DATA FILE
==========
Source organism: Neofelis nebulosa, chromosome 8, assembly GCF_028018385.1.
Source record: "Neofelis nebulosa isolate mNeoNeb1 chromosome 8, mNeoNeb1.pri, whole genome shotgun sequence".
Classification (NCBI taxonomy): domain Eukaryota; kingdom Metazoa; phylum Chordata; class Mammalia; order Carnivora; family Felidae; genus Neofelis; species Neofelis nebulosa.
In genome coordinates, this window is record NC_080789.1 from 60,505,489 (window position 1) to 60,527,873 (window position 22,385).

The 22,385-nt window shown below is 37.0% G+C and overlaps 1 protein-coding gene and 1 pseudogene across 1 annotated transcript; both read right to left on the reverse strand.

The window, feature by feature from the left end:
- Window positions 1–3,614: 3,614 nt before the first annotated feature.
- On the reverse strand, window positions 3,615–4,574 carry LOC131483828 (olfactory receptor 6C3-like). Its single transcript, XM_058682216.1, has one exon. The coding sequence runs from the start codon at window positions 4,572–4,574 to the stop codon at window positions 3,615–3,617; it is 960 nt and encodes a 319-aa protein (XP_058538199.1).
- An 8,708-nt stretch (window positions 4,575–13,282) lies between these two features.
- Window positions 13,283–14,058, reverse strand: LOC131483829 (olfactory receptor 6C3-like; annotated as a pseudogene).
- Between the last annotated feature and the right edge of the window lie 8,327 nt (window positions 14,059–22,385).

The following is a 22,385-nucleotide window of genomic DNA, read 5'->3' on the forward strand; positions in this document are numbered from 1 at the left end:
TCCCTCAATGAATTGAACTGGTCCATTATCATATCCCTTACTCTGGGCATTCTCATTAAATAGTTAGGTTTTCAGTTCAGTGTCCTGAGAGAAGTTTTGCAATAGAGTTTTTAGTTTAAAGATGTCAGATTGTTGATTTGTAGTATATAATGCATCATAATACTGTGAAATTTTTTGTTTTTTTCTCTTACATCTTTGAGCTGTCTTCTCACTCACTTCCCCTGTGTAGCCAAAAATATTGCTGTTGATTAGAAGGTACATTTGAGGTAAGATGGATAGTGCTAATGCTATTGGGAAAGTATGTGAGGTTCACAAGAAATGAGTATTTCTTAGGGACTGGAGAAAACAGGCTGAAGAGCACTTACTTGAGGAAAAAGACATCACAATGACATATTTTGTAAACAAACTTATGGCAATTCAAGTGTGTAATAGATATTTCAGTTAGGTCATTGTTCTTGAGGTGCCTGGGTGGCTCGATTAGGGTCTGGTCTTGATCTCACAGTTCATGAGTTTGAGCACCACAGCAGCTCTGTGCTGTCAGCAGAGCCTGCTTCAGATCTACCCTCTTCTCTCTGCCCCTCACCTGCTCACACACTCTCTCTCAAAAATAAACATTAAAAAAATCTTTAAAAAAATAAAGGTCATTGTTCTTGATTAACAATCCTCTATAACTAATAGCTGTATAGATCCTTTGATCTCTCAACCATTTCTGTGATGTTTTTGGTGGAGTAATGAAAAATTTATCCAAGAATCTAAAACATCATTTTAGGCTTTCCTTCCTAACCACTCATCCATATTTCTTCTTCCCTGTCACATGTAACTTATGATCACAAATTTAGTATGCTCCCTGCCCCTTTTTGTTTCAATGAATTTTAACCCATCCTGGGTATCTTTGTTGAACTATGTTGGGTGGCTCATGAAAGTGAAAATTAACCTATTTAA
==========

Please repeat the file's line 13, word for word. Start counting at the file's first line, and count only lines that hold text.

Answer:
TCCCTCAATGAATTGAACTGGTCCATTATCATATCCCTTACTCTGGGCATTCTCATTAAATAGTTAGGTTTTCAGTTCAGTGTCCTGAGAGAAGTTTTGCAATAGAGTTTTTAGTTTAAAGATGTCAGATTGTTGATTTGTAGTATATAATGCATCATAATACTGTGAAATTTTTTGTTTTTTTCTCTTACATCTTTGAGCTGTCTTCTCACTCACTTCCCCTGTGTAGCCAAAAATATTGCTGTTGATTAGAAGGTACATTTGAGGTAAGATGGATAGTGCTAATGCTATTGGGAAAGTATGTGAGGTTCACAAGAAATGAGTATTTCTTAGGGACTGGAGAAAACAGGCTGAAGAGCACTTACTTGAGGAAAAAGACATCACAATGACATATTTTGTAAACAAACTTATGGCAATTCAAGTGTGTAATAGATATTTCAGTTAGGTCATTGTTCTTGAGGTGCCTGGGTGGCTCGATTAGGGTCTGGTCTTGATCTCACAGTTCATGAGTTTGAGCACCACAGCAGCTCTGTGCTGTCAGCAGAGCCTGCTTCAGATCTACCCTCTTCTCTCTGCCCCTCACCTGCTCACACACTCTCTCTCAAAAATAAACATTAAAAAAATCTTTAAAAAAATAAAGGTCATTGTTCTTGATTAACAATCCTCTATAACTAATAGCTGTATAGATCCTTTGATCTCTCAACCATTTCTGTGATGTTTTTGGTGGAGTAATGAAAAATTTATCCAAGAATCTAAAACATCATTTTAGGCTTTCCTTCCTAACCACTCATCCATATTTCTTCTTCCCTGTCACATGTAACTTATGATCACAAATTTAGTATGCTCCCTGCCCCTTTTTGTTTCAATGAATTTTAACCCATCCTGGGTATCTTTGTTGAACTATGTTGGGTGGCTCATGAAAGTGAAAATTAACCTATTTAA